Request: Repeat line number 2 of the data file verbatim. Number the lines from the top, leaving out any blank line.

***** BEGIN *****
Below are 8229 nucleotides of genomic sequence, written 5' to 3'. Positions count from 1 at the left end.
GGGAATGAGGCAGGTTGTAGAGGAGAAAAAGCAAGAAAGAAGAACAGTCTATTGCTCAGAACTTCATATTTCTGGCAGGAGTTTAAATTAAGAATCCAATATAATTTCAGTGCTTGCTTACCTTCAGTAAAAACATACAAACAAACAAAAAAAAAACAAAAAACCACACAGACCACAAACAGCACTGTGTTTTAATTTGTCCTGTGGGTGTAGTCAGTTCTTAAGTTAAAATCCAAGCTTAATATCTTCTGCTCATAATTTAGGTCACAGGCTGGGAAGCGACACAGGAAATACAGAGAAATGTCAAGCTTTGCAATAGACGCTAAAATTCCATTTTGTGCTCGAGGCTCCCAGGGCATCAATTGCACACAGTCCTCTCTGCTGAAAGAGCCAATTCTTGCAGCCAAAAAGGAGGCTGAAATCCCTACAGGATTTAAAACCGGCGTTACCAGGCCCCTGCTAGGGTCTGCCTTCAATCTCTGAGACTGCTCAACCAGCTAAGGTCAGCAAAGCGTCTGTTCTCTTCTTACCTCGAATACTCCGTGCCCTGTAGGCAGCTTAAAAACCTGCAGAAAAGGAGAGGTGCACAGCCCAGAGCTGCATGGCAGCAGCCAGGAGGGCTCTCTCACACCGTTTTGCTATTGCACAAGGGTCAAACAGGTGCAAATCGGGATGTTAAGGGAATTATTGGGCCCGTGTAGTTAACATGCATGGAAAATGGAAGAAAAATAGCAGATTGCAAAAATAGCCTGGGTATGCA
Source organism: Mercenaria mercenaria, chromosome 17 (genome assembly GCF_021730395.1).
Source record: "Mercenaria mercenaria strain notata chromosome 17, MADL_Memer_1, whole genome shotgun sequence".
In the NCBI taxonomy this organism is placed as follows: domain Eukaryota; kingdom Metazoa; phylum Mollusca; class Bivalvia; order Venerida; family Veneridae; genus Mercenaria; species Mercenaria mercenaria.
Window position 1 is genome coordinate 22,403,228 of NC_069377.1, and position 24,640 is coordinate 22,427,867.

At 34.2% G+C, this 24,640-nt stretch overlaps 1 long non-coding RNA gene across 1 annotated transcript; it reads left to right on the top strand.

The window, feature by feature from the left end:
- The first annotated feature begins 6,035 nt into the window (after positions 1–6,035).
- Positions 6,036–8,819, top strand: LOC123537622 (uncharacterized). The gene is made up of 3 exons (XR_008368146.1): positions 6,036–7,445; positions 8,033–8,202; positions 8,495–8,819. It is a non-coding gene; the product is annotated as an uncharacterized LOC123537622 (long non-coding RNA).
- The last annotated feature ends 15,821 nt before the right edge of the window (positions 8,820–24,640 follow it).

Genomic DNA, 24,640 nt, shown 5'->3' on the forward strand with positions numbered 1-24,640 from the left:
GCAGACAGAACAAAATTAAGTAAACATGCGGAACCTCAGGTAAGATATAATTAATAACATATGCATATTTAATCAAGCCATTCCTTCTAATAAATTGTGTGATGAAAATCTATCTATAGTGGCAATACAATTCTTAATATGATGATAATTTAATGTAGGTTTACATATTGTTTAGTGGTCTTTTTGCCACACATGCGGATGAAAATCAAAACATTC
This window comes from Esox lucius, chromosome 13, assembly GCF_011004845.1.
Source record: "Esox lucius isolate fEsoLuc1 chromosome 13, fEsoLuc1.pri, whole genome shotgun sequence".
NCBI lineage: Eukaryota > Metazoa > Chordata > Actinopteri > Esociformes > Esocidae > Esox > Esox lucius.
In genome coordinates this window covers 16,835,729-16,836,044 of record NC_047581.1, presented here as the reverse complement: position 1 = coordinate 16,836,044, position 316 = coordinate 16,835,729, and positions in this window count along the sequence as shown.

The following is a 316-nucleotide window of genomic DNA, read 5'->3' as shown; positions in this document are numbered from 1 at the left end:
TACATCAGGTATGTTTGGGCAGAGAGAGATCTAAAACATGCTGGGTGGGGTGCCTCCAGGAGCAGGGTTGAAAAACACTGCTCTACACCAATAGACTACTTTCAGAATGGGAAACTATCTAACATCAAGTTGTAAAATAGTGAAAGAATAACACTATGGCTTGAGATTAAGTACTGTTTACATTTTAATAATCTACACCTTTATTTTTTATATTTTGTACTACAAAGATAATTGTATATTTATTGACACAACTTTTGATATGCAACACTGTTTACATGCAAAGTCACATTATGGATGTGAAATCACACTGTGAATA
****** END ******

GGGAATGAGGCAGGTTGTAGAGGAGAAAAAGCAAGAAAGAAGAACAGTCTATTGCTCAGAACTTCATATTTCTGGCAGGAGTTTAAATTAAGAATCCAATATAATTTCAGTGCTTGCTTACCTTCAGTAAAAACATACAAACAAACAAAAAAAAAACAAAAAACCACACAGACCACAAACAGCACTGTGTTTTAATTTGTCCTGTGGGTGTAGTCAGTTCTTAAGTTAAAATCCAAGCTTAATATCTTCTGCTCATAATTTAGGTCACAGGCTGGGAAGCGACACAGGAAATACAGAGAAATGTCAAGCTTTGCAATAGACGCTAAAATTCCATTTTGTGCTCGAGGCTCCCAGGGCATCAATTGCACACAGTCCTCTCTGCTGAAAGAGCCAATTCTTGCAGCCAAAAAGGAGGCTGAAATCCCTACAGGATTTAAAACCGGCGTTACCAGGCCCCTGCTAGGGTCTGCCTTCAATCTCTGAGACTGCTCAACCAGCTAAGGTCAGCAAAGCGTCTGTTCTCTTCTTACCTCGAATACTCCGTGCCCTGTAGGCAGCTTAAAAACCTGCAGAAAAGGAGAGGTGCACAGCCCAGAGCTGCATGGCAGCAGCCAGGAGGGCTCTCTCACACCGTTTTGCTATTGCACAAGGGTCAAACAGGTGCAAATCGGGATGTTAAGGGAATTATTGGGCCCGTGTAGTTAACATGCATGGAAAATGGAAGAAAAATAGCAGATTGCAAAAATAGCCTGGGTATGCA